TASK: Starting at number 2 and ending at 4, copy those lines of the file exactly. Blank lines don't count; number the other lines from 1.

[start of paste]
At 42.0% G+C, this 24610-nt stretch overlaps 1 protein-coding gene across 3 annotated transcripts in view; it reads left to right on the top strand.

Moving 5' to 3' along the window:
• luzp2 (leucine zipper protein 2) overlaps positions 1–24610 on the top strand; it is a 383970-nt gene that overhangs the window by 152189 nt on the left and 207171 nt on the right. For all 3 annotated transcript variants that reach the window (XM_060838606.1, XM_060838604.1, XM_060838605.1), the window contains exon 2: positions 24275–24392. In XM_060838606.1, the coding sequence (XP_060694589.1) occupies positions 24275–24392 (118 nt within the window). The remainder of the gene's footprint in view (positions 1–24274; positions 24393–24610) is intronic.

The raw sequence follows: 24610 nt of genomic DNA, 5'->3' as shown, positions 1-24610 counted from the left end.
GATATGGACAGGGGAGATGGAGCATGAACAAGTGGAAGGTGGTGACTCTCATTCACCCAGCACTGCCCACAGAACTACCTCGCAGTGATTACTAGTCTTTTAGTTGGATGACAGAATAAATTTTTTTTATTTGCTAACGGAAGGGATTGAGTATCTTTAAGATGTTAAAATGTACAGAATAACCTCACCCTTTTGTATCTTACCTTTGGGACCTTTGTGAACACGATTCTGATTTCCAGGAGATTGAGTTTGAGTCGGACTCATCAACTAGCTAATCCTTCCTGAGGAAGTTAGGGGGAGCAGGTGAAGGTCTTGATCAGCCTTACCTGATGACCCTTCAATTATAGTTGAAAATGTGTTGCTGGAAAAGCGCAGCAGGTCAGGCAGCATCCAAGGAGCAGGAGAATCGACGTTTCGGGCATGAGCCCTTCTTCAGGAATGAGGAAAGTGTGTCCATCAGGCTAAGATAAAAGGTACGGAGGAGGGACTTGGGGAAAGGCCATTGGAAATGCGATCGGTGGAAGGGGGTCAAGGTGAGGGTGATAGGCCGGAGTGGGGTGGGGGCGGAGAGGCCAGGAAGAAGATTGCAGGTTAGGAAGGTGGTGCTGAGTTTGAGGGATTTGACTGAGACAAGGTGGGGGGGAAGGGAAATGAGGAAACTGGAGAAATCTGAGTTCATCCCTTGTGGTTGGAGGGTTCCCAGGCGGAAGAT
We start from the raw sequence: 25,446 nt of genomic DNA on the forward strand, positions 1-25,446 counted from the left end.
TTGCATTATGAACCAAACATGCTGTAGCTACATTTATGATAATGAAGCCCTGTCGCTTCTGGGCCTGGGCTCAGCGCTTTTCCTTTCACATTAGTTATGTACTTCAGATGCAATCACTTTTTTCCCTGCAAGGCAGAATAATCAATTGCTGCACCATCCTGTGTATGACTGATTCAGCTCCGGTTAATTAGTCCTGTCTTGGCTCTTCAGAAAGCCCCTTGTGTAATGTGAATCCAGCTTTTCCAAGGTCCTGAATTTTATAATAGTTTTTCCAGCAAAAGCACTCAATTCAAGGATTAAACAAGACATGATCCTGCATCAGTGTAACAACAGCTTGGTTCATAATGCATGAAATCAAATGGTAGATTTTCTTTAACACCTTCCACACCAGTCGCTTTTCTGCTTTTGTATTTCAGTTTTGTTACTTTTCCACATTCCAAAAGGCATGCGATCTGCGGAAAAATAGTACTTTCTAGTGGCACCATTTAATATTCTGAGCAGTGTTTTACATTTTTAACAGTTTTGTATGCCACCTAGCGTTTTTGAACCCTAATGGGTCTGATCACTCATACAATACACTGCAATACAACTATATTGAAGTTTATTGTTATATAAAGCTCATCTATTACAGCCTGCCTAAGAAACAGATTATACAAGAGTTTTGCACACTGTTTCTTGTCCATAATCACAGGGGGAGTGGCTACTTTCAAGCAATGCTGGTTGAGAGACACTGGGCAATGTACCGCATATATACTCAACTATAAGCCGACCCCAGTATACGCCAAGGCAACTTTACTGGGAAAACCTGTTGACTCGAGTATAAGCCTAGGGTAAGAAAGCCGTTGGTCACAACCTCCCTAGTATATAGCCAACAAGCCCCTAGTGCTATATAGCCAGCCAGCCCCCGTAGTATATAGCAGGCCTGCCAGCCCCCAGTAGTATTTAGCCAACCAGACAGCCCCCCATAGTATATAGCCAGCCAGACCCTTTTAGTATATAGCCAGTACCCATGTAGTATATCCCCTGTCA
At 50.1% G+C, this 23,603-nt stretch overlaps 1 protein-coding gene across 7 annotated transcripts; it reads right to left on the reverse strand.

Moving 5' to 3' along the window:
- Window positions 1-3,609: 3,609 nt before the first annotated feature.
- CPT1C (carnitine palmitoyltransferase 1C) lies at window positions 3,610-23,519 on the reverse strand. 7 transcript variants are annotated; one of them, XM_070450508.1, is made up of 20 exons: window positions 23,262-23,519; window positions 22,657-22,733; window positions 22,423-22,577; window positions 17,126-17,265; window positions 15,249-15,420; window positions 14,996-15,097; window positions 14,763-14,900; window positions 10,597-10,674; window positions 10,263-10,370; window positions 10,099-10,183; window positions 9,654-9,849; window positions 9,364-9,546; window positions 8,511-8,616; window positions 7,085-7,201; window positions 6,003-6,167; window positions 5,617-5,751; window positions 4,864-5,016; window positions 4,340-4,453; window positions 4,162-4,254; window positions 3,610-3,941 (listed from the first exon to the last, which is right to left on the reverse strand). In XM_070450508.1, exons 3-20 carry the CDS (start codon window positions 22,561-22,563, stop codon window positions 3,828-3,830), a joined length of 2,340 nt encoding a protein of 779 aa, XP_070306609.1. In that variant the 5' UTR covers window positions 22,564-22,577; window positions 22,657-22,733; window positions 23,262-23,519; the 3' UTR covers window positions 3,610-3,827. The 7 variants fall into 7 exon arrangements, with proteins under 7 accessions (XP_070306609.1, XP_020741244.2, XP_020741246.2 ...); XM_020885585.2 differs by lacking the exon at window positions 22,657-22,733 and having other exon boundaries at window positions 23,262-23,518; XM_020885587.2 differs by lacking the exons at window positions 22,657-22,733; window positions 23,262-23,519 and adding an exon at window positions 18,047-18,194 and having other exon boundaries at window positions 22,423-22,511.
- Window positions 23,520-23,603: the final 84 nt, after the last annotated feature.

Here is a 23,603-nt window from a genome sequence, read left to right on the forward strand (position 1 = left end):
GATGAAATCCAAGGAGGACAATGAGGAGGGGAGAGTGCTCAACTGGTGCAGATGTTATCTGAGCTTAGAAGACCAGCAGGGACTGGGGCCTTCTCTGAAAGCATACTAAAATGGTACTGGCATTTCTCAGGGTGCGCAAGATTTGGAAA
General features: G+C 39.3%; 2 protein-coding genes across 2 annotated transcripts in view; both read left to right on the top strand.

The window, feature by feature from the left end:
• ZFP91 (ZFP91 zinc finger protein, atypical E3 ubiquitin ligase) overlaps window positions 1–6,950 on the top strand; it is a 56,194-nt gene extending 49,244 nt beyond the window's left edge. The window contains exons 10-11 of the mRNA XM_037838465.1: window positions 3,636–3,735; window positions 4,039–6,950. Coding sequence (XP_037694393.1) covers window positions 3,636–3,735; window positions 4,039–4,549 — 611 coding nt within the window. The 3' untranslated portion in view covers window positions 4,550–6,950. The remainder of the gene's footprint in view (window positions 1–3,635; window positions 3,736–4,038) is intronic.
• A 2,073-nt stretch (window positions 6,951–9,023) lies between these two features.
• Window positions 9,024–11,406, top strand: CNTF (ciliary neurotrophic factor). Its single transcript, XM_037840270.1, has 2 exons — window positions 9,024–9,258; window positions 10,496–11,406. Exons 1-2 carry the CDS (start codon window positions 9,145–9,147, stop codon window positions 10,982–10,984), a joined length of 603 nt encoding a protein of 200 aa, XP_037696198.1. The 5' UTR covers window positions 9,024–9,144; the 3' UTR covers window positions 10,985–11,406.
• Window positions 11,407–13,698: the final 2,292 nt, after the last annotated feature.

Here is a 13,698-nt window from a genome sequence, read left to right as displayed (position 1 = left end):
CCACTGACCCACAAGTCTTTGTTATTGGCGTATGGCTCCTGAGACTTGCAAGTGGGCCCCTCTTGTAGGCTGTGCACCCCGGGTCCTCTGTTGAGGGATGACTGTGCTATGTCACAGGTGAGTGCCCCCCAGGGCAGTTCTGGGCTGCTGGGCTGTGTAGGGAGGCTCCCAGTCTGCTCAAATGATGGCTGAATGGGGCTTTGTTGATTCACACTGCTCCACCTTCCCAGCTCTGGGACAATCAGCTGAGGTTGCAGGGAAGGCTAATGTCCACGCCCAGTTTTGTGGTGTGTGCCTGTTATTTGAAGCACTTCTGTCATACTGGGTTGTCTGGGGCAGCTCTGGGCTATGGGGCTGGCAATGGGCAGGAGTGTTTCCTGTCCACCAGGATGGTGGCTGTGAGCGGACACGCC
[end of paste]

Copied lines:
Moving 5' to 3' along the window:
• luzp2 (leucine zipper protein 2) overlaps positions 1–24610 on the top strand; it is a 383970-nt gene that overhangs the window by 152189 nt on the left and 207171 nt on the right. For all 3 annotated transcript variants that reach the window (XM_060838606.1, XM_060838604.1, XM_060838605.1), the window contains exon 2: positions 24275–24392. In XM_060838606.1, the coding sequence (XP_060694589.1) occupies positions 24275–24392 (118 nt within the window). The remainder of the gene's footprint in view (positions 1–24274; positions 24393–24610) is intronic.

The raw sequence follows: 24610 nt of genomic DNA, 5'->3' as shown, positions 1-24610 counted from the left end.